Ernie Nelson, transportation operations chief for Tampa, Fla., has relied on the same brand of manhole risers for 20 years because they've consistently resisted buckling, loosening, rattling, and popping out.
The expanding pivoted turnbuckle manhole riser—manufactured by Bolivar, Ohio-based American Highway Products—are made to order. Customers specify five dimensions and orders are filled within five days. Nelson, for example, ordered four different configurations to accommodate the various adjustments needed for Tampa's manholes.
While having tailor-made risers can be nice, old manhole frames can vary in size and wear unpredictably, or even become misshapen. The risers' pivoted turn-buckle adjusts to accommodate variances of up to ±½ inch in diameter for a total diametric adjustment of 1 inch. The turn-buckle makes it easy for even minimally trained workers to apply 5600 pounds of pressure evenly around the circumference, using a screwdriver as a lever. The force permanently fits the riser to the existing frame. Even before new asphalt is applied, the riser is sturdy enough to stand up to trucks and paving machines.
With 2600 lane miles to maintain, Nelson's department is lifting grade on city streets most days of the year. The risers' durability, efficiency, and ease of installation are furthering that effort.
Starting in 2005 and ending this summer, Baltimore's DOT is rehabilitating 2½ miles of Wabash Avenue, one of the city's busiest roads. Wabash is six lanes wide, with 9 inches of 30-year-old concrete. The city considered reconstruction, but, according to project manager Kevin Livingston, the option proved too expensive and would tie up a main artery for far too long. Instead, Livingston proposed cement base repairs to the existing road, repairs as needed to curbs and sidewalks, establishment and upgrade of curb ramps, and raising of bus pads as needed to match a new 2-inch-thick asphalt overlay. Further complicating matters, the stretch of road was home to 195 manholes and 210 catch basins.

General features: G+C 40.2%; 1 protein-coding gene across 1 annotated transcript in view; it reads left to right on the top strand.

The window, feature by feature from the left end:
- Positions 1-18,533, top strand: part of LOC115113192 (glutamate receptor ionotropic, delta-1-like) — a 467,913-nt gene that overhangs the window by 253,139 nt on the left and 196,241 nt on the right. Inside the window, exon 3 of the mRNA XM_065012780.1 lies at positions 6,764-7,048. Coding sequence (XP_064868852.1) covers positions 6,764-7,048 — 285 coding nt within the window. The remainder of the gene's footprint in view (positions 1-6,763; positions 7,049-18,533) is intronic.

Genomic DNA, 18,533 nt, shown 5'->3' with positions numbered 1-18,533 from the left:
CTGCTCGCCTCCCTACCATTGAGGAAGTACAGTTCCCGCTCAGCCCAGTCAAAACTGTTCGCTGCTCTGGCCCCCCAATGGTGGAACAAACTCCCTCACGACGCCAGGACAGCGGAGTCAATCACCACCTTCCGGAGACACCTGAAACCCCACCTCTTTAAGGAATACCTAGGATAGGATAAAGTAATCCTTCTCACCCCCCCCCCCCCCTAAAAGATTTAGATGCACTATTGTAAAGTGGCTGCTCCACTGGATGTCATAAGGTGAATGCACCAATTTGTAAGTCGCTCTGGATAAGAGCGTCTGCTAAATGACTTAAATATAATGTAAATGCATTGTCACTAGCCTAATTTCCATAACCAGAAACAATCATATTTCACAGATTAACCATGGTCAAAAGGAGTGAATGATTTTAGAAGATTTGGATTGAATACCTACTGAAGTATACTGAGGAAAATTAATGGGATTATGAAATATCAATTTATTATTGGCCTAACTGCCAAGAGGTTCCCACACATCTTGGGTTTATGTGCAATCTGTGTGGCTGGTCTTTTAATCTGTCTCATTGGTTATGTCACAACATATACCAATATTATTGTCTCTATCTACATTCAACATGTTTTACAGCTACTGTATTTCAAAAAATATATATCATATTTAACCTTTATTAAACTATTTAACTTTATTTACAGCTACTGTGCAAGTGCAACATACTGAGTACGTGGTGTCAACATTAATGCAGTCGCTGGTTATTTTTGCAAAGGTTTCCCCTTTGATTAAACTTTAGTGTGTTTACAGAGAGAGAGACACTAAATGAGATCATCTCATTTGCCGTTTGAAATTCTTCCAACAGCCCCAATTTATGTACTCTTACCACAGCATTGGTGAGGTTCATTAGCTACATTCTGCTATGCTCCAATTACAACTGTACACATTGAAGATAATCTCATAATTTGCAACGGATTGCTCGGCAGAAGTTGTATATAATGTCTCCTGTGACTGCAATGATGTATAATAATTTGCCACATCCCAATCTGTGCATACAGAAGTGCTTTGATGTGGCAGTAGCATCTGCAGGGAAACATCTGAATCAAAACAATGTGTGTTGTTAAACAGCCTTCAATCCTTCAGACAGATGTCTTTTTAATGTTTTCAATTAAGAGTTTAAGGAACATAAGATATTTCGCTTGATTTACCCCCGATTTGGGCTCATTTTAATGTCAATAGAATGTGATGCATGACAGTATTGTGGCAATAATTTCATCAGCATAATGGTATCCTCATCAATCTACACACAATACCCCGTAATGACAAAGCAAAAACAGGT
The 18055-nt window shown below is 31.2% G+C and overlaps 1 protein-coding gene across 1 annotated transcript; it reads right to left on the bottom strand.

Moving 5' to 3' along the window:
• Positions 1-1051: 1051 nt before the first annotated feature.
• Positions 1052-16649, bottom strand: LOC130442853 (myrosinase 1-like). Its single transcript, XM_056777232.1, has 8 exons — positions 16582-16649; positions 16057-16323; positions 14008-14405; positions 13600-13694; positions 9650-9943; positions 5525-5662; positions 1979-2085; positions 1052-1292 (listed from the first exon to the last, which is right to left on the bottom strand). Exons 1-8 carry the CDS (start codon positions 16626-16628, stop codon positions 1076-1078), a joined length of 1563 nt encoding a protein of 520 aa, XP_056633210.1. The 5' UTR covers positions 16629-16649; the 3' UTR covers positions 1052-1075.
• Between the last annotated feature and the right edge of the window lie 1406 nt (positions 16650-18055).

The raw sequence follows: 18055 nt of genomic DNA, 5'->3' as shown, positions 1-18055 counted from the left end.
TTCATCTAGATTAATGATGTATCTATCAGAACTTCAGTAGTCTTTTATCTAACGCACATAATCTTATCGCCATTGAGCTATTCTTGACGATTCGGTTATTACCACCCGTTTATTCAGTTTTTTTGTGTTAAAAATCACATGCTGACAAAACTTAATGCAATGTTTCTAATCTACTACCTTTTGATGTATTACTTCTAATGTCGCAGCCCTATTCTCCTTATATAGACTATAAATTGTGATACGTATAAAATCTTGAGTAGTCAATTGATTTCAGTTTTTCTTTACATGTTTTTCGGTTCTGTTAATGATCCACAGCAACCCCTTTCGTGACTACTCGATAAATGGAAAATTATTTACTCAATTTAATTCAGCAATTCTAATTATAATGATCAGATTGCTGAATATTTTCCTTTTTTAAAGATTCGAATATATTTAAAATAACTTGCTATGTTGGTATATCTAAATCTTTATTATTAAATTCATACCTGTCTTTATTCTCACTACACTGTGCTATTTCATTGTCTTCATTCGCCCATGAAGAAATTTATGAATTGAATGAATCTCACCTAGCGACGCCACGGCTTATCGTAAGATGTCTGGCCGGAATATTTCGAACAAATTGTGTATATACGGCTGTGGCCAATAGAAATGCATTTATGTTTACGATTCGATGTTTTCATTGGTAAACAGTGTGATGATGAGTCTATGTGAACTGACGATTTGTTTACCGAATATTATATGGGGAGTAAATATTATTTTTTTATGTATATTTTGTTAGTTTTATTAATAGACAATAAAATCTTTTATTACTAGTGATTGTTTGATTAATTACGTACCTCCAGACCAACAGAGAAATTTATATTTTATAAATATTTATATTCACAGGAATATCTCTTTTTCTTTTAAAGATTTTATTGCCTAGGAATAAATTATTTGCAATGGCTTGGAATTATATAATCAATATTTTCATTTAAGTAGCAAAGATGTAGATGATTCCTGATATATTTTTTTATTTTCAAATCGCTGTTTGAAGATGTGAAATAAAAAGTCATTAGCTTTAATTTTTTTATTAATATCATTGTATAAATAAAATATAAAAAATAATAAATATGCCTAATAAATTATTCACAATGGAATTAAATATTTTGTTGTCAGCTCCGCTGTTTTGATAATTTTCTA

Baltimore's lead contractor, P. Flanigan and Sons Inc., used the pivoted turn-buckle manhole risers for all of the apertures, installing them just ahead of the paver. By prepping, installing, and paving around the risers in one day, traffic control issues were avoided, as was possible damage to manually adjusted castings. The city specified the company's catch-basin risers, which were custom-made to the city's measurements and also installed just ahead of paving operations. The department saved time and money, and compaction around the utility frames was not disturbed, eliminating “dishing” around the castings in years to come.
— Angus Stocking is a Paonia, Colo.-based business writer.